Avian Toxicity

Regulatory authorities require test data to predict the potential effects of chemical exposure on birds in their natural habitat. While tests, including acute oral, dietary, and reproduction, are often conducted on birds, scientists have raised concerns about whether they provide relevant environmental protection to all avian species and have called for a transition to more predictive approaches.

While working to demonstrate confidence in in silico and in vitro approaches, scientists are taking immediate steps to end tests that have been shown not to add value to the regulatory decision-making process. For example, a retrospective review led by experts from PETA Science Consortium International e.V. and the US Environmental Protection Agency (EPA) assessed the use of avian oral and dietary tests in risk management. The review examined 119 pesticides registered over 20 years and found that the avian dietary test is generally not used for risk management decision-making. This review was used to help support the EPA’s 2020 policy providing guidance to waive the avian dietary test, freeing up resources for more relevant efforts. There is still a need to end the use of the avian dietary test globally: it is still required for conventional pesticide active ingredients by regulatory authorities in China and India but not by the European Commission or Japan.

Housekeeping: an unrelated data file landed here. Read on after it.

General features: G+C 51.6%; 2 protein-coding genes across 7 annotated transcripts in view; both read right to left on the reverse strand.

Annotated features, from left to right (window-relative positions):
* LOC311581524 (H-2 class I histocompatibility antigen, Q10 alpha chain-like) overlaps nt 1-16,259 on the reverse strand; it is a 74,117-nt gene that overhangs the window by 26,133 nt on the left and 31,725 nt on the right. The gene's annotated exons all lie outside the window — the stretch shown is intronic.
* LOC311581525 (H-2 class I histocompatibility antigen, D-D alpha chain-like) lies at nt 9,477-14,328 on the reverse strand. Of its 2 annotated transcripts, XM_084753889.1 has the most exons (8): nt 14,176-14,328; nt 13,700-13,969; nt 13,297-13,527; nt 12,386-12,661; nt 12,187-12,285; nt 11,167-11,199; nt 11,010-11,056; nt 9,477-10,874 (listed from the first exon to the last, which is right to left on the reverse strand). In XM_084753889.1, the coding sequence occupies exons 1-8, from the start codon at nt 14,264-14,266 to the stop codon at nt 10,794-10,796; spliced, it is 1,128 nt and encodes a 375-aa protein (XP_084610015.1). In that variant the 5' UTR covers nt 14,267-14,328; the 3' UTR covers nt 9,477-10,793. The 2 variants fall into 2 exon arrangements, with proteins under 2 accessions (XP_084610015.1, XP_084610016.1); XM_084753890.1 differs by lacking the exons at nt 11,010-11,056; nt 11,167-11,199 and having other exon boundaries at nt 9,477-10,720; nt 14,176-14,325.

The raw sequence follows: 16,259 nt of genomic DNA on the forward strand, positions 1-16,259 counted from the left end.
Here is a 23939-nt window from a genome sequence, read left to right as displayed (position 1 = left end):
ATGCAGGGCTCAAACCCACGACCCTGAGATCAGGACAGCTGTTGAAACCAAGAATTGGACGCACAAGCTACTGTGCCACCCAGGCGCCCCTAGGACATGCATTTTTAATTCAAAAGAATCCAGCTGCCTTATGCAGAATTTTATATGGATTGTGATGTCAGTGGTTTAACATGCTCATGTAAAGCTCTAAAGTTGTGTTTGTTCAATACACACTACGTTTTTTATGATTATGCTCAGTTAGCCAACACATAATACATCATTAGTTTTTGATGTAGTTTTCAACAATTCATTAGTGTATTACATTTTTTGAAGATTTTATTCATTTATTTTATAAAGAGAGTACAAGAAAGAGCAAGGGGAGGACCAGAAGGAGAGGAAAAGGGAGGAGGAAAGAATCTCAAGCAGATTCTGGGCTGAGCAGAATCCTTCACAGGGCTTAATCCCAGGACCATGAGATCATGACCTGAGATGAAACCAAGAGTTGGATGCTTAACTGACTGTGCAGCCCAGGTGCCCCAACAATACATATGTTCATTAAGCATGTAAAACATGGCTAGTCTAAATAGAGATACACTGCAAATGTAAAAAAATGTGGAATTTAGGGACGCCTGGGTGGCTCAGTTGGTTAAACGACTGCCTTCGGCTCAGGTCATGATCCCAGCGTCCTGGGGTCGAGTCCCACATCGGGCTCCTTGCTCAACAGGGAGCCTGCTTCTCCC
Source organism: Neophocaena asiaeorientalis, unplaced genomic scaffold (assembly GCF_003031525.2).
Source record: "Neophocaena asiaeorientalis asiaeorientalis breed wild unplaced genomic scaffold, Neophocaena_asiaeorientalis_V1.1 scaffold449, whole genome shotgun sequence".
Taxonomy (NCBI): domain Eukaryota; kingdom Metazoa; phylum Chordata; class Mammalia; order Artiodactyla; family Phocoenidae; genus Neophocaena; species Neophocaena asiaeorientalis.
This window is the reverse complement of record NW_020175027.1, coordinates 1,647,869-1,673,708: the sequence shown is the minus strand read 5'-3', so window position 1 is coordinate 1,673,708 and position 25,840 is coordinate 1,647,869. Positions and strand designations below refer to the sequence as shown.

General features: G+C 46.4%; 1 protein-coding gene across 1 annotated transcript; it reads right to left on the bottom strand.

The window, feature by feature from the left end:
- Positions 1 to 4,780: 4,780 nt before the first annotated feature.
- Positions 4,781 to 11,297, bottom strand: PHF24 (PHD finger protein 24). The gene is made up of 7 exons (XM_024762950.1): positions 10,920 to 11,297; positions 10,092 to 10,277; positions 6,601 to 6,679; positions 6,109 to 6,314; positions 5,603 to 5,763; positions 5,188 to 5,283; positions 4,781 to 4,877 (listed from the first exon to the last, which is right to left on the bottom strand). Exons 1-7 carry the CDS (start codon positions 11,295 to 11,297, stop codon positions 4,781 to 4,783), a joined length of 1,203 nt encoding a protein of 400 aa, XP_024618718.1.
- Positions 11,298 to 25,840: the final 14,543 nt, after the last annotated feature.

Furthermore, the European Commission and the Central Insecticides Board and Registration Committee in India require the use of a single species for conventional pesticide active ingredients for the avian reproduction test, while the EPA and Canada’s Pest Management Regulatory Agency require two test species. The Science Consortium is collaborating with the EPA to conduct a retrospective review examining the use of two species in avian reproduction tests risk management. This review will examine hundreds of pesticide active ingredients to analyse trends in species differences and identify what information is, or is not, being used in regulatory decision-making.

These collaborations on retrospective reviews can help end the requirement for tests that have been shown not to contribute useful information for regulatory decision-making, thereby freeing up resources to be better spent on more predictive tools. For example, initiatives such as SeqAPASS (Sequence alignment to predict across-species susceptibility) aim to modernise ecological testing using predictive computational methods that have the potential to reduce testing on terrestrial animals while improving ecological protection. SeqAPASS was the focus of a Science Consortium co-organised webinar, “Data-Driven Solutions to Reducing Animal Use in Ecotoxicity.”